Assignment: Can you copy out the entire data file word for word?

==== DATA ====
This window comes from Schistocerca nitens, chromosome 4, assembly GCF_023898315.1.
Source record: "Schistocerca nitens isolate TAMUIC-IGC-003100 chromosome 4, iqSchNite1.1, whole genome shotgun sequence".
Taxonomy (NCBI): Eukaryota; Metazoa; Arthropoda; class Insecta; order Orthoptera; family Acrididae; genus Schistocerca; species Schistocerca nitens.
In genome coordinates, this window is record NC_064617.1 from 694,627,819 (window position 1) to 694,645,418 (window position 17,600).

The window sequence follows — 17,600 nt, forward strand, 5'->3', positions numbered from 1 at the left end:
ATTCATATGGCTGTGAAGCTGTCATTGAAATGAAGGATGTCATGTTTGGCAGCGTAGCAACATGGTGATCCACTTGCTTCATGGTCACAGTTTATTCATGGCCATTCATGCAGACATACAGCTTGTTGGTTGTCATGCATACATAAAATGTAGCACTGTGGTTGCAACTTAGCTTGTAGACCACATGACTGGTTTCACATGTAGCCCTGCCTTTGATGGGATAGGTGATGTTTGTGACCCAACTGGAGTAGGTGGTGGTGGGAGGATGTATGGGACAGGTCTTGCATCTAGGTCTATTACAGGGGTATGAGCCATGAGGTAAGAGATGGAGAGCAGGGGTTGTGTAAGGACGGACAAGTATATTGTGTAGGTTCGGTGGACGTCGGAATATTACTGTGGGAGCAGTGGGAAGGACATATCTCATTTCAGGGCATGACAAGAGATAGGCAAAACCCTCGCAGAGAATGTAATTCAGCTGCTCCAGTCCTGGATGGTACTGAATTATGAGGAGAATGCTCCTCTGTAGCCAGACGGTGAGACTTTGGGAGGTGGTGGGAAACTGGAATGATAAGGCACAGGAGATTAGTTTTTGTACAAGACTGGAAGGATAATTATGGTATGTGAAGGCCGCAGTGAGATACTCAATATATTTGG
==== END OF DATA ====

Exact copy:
This window comes from Schistocerca nitens, chromosome 4, assembly GCF_023898315.1.
Source record: "Schistocerca nitens isolate TAMUIC-IGC-003100 chromosome 4, iqSchNite1.1, whole genome shotgun sequence".
Taxonomy (NCBI): Eukaryota; Metazoa; Arthropoda; class Insecta; order Orthoptera; family Acrididae; genus Schistocerca; species Schistocerca nitens.
In genome coordinates, this window is record NC_064617.1 from 694,627,819 (window position 1) to 694,645,418 (window position 17,600).

The window sequence follows — 17,600 nt, forward strand, 5'->3', positions numbered from 1 at the left end:
ATTCATATGGCTGTGAAGCTGTCATTGAAATGAAGGATGTCATGTTTGGCAGCGTAGCAACATGGTGATCCACTTGCTTCATGGTCACAGTTTATTCATGGCCATTCATGCAGACATACAGCTTGTTGGTTGTCATGCATACATAAAATGTAGCACTGTGGTTGCAACTTAGCTTGTAGACCACATGACTGGTTTCACATGTAGCCCTGCCTTTGATGGGATAGGTGATGTTTGTGACCCAACTGGAGTAGGTGGTGGTGGGAGGATGTATGGGACAGGTCTTGCATCTAGGTCTATTACAGGGGTATGAGCCATGAGGTAAGAGATGGAGAGCAGGGGTTGTGTAAGGACGGACAAGTATATTGTGTAGGTTCGGTGGACGTCGGAATATTACTGTGGGAGCAGTGGGAAGGACATATCTCATTTCAGGGCATGACAAGAGATAGGCAAAACCCTCGCAGAGAATGTAATTCAGCTGCTCCAGTCCTGGATGGTACTGAATTATGAGGAGAATGCTCCTCTGTAGCCAGACGGTGAGACTTTGGGAGGTGGTGGGAAACTGGAATGATAAGGCACAGGAGATTAGTTTTTGTACAAGACTGGAAGGATAATTATGGTATGTGAAGGCCGCAGTGAGATACTCAATATATTTGG